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Zvonimir L. Milas, MD, Head and Neck Cancer, Surgical Onocology

Milas_Zvonimir_LC (2)When Zvonimir Milas, MD, FACS, launched our head and neck cancer program in 2013, he expected its multidisciplinary approach to win attention from physicians and patients. But even Dr. Milas was surprised at how quickly the program became one of the region’s busiest.

Just five years after opening its doors, the head and neck program – which is part of Atrium Health’s Levine Cancer Institute – is attracting patients from across the Southeast. New patient visits for head and neck cancer, as well as endocrine cancer, have increased dramatically and now exceed 600 per year. Combined ablative head and neck cancer surgeries with reconstructive free-flap construction grew from less than 20 surgeries in 2013 to more than 120 cases in 2017.

“Our growth has been phenomenal, and we’ve expanded our team to reflect that,” Dr. Milas says. “We now have two head and neck surgeons, an endocrine surgeon, and two head and neck reconstructive surgeons.”

Delivering Comprehensive Treatment

Dr. Milas attributes the interest in his program to its multidisciplinary approach, which starts with having each patient see a head and neck surgical oncologist, a medical oncologist and a radiation oncologist. Every patient is also presented at a weekly head and neck tumor board that follows the latest National Comprehensive Cancer Network guidelines.

Patients are also seen by nurse navigators, speech therapists, social workers, nutritionists and rehabilitation specialists. Their input is especially important when treatments affect patients’ appearance, swallowing or speech.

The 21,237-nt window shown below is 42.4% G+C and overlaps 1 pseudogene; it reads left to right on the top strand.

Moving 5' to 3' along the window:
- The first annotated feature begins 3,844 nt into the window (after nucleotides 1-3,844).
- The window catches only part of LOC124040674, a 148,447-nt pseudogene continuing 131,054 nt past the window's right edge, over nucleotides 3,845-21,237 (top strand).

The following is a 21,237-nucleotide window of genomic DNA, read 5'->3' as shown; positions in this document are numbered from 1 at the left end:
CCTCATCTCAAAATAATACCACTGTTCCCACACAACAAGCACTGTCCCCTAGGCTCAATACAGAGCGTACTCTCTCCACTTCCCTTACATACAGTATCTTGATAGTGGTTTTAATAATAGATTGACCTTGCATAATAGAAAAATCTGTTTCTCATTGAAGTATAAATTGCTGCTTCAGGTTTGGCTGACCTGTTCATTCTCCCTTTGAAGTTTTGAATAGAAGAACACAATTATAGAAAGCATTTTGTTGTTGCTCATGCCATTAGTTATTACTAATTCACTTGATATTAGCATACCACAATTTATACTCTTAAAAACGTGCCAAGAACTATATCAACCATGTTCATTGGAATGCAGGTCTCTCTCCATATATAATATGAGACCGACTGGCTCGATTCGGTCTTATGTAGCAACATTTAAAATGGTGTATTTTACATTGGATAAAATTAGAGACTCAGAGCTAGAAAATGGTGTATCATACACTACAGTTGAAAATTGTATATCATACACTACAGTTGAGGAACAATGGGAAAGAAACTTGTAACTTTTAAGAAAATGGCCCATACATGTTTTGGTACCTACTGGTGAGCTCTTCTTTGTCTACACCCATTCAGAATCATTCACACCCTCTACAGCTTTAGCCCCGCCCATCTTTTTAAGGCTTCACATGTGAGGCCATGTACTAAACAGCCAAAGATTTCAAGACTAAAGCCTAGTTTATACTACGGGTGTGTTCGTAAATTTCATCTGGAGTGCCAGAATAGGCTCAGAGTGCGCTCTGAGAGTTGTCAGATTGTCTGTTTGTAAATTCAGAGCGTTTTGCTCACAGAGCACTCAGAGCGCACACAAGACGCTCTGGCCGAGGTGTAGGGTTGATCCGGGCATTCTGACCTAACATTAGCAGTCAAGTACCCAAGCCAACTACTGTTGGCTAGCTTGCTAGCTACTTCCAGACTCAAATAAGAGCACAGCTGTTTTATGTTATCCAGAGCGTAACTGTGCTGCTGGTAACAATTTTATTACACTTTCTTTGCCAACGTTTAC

“Our multidisciplinary approach allows for a thorough patient evaluation and gives everybody – especially the patient – a chance to hear different perspectives before we initiate treatment,” Dr. Milas says. “This means we can develop a comprehensive, personalized treatment plan that gives each patient the best chance at a great outcome.”

Top Outcomes

The head and neck program’s multidisciplinary approach is yielding outstanding mortality and morbidity rates for head and neck cancers and endocrine cancers.

These outcomes are gaining national attention: In 2015, the program was ranked for the first time, at 47th, in the U.S. News & World Report rankings of otolaryngology programs. By 2017, we had climbed to 39th.

“In five short years, we are being recognized for consistently delivering the standard of care for all head and neck malignancies, and we provide it in a manner that’s equal to – if not better than – any other cancer center in the United States,” Dr. Milas says.

Raising the Bar

Now Dr. Milas and his colleagues are working to make the program even stronger. They offer clinical trials of immunotherapy to eligible head and neck cancer patients and hope to add more trials soon.

The head and neck program is also implementing Enhanced Recovery After Surgery (ERAS) protocols, including multidisciplinary evaluations, preadmission patient education, perioperative nutritional care, anesthesia management and postoperative mobilization.

“ERAS has improved outcomes and decreased costs in our hepato-pancreato-biliary, colorectal and urology programs,” Dr. Milas says. “We have already implemented many of the principles of ERAS in head and neck surgeries; now we’re excited to start measuring these quality outcomes.”

Learn More

To learn more about our head and neck program, contact Dr. Milas at